When a volunteer firefighter realized today that his home on Scribner Road in Pembroke was potentially falling into a sinkhole, he did what volunteer firefighters do -- he called one of his brothers.
In this case, Gene Nati called Alan Piasecki, assistant chief in Crittenden.
Piasecki showed up with a covered trailer and 30 firefighters to help the Nati family move all of their important belongings out of their house, which is only 10 years old.
Genesee County Emergency Management wanted the Natis to clear out within an hour once they assessed the situation.
Officials told Nati that they don't expect the house to still be standing by Monday morning.
Piasecki said the ground under the house appears to be collapsing fast.
"It's not real loud, but you can actually feel it in the ground and you can hear it, and if you get close enough to the house, you can actually hear it starting to crack," Piasecki said.
According to Piasecki, Nati first noticed a crack in the driveway at 6:30 a.m. He went to get some repair work done on his car and while he was out, his daughter called and said her window wouldn't close. He came home and found a crack in the foundation.
Residents in the area said they have heard blasting for the past eight days.
Nati said county officials suggested to him that the quarry may have drained the water table.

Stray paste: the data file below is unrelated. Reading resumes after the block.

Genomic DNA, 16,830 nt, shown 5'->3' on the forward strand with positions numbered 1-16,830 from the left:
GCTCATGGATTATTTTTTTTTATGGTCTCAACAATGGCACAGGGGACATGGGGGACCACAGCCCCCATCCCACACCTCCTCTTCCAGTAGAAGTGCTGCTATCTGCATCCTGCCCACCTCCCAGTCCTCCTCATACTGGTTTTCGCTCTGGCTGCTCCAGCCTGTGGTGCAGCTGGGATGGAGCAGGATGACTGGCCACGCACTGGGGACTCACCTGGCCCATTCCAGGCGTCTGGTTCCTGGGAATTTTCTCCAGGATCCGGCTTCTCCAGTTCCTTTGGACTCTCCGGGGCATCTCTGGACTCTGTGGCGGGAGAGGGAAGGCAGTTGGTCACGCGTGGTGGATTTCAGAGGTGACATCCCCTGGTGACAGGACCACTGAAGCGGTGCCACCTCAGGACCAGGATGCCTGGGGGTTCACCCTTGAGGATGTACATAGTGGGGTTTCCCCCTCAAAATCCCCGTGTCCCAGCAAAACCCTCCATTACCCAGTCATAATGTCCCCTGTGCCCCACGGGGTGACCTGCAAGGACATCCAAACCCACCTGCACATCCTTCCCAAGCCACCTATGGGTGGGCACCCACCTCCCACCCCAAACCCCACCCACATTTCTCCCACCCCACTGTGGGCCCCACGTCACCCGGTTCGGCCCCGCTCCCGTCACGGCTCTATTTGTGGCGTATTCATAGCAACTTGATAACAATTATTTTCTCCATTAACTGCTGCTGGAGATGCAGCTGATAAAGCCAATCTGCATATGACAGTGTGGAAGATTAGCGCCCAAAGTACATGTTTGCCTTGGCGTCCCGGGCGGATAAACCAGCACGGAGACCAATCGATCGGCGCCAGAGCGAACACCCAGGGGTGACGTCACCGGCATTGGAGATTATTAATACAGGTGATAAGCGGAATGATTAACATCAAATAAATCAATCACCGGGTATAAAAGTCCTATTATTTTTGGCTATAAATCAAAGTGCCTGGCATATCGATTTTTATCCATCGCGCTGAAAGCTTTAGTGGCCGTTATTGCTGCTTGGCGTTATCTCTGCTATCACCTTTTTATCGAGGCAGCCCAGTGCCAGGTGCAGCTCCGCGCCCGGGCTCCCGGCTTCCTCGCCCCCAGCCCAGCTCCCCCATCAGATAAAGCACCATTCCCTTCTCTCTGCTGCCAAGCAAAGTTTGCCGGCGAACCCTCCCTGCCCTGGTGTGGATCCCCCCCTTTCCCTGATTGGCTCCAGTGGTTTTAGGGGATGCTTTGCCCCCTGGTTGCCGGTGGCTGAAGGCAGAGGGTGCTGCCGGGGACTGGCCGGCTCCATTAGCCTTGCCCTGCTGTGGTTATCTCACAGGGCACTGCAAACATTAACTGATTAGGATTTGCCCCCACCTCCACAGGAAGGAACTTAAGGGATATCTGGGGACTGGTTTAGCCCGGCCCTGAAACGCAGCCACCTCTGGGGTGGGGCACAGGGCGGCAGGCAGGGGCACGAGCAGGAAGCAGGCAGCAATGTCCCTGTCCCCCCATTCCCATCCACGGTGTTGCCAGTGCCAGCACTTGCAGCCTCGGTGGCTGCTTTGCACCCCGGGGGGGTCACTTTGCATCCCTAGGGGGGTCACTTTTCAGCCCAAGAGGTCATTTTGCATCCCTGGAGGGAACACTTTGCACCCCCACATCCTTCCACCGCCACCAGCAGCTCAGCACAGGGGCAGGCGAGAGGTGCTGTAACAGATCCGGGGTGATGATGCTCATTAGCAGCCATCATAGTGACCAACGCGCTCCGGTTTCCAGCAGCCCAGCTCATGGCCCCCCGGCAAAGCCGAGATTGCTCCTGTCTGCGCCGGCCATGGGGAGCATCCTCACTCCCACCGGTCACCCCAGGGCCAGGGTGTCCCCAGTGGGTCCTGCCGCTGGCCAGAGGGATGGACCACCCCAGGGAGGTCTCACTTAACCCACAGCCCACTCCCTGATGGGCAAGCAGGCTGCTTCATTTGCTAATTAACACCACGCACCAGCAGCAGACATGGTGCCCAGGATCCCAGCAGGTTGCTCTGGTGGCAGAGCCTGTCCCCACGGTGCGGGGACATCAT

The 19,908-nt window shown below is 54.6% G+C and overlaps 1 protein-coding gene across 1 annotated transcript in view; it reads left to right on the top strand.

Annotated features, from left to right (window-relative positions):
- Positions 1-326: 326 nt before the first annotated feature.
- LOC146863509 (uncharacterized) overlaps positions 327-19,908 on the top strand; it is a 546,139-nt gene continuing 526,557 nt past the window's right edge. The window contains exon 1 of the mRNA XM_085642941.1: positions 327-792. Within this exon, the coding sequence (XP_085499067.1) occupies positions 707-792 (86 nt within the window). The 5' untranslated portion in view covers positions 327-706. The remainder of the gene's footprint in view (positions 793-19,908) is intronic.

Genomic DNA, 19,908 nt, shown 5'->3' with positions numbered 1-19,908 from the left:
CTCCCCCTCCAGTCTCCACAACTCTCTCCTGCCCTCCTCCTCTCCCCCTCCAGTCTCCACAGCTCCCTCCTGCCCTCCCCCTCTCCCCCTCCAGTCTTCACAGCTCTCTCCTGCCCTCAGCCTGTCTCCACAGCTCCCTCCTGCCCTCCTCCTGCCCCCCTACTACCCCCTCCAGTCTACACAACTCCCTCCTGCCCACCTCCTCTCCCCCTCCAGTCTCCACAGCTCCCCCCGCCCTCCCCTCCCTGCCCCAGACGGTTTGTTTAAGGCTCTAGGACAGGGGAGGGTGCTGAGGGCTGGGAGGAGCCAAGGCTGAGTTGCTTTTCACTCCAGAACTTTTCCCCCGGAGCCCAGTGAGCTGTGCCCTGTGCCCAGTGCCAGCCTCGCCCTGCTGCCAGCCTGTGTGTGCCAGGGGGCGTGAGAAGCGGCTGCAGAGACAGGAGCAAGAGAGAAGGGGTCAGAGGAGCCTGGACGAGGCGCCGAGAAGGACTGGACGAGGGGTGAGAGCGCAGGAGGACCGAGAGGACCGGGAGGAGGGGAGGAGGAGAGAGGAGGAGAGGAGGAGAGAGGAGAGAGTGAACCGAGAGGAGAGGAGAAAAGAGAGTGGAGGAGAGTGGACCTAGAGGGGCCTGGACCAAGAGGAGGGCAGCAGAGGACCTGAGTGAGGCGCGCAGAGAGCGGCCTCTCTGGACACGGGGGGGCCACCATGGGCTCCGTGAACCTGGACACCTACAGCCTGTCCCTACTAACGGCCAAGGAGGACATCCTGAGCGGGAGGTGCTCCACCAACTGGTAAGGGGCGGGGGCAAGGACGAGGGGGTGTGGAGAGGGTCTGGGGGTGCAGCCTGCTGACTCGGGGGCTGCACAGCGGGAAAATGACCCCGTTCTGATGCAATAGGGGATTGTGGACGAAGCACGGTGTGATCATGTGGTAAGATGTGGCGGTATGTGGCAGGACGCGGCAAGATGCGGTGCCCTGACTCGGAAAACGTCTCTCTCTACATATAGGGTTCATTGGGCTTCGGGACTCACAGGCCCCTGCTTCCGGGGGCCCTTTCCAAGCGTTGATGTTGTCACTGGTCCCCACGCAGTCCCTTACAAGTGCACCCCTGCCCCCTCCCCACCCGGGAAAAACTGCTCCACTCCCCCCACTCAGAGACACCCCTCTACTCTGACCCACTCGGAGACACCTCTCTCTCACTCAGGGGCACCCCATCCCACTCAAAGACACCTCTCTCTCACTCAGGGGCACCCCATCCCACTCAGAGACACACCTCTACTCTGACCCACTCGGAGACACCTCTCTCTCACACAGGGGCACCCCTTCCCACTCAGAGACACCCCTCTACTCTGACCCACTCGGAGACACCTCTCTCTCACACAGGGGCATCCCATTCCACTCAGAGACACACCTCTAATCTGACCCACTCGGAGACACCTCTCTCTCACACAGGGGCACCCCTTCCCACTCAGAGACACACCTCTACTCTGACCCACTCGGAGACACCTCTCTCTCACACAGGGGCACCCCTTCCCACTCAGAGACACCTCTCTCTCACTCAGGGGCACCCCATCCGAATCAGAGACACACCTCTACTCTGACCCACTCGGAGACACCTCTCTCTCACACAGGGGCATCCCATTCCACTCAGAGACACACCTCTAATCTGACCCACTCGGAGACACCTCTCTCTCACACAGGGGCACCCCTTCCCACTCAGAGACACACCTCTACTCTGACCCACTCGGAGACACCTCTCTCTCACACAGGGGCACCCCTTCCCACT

Nati is waiting for county engineers to let him know what is next. He said University at Buffalo geologists are going to respond to the location and extract core samples to determine whether it's a sinkhole.
The crack, he said, is getting worse and extends across Scribner Road and into the woods on the other side of the street.
Meanwhile, Nati and his family are staying with another family member just down the road.
Nati said he was grateful for the assistance of the Town of Pembroke supervisor, Tom Schneider, Highway Superintendent Scott Turner, the Pembroke fire chief, Jamie Waff, the code enforcement officer, James Wolbert, and the Sheriff's Office, and all the members of Crittenden Fire Department.
Piasecki isn't sure what they're going to do longer term.
"It's very unfortunate," Piasecki said. "I mean, he's got no place to go. I feel sorry for him. Where do you go from here? He has no clue and he's getting no help from his insurance. You would think that there would be some kind of emergency insurance service for him. It'll be okay. He's got a good family. And I think that he'll be okay. And then come Monday morning, hopefully, things will go better."
Photos by Alecia Kaus/Video News Service. Alecia Kaus contributed to this story.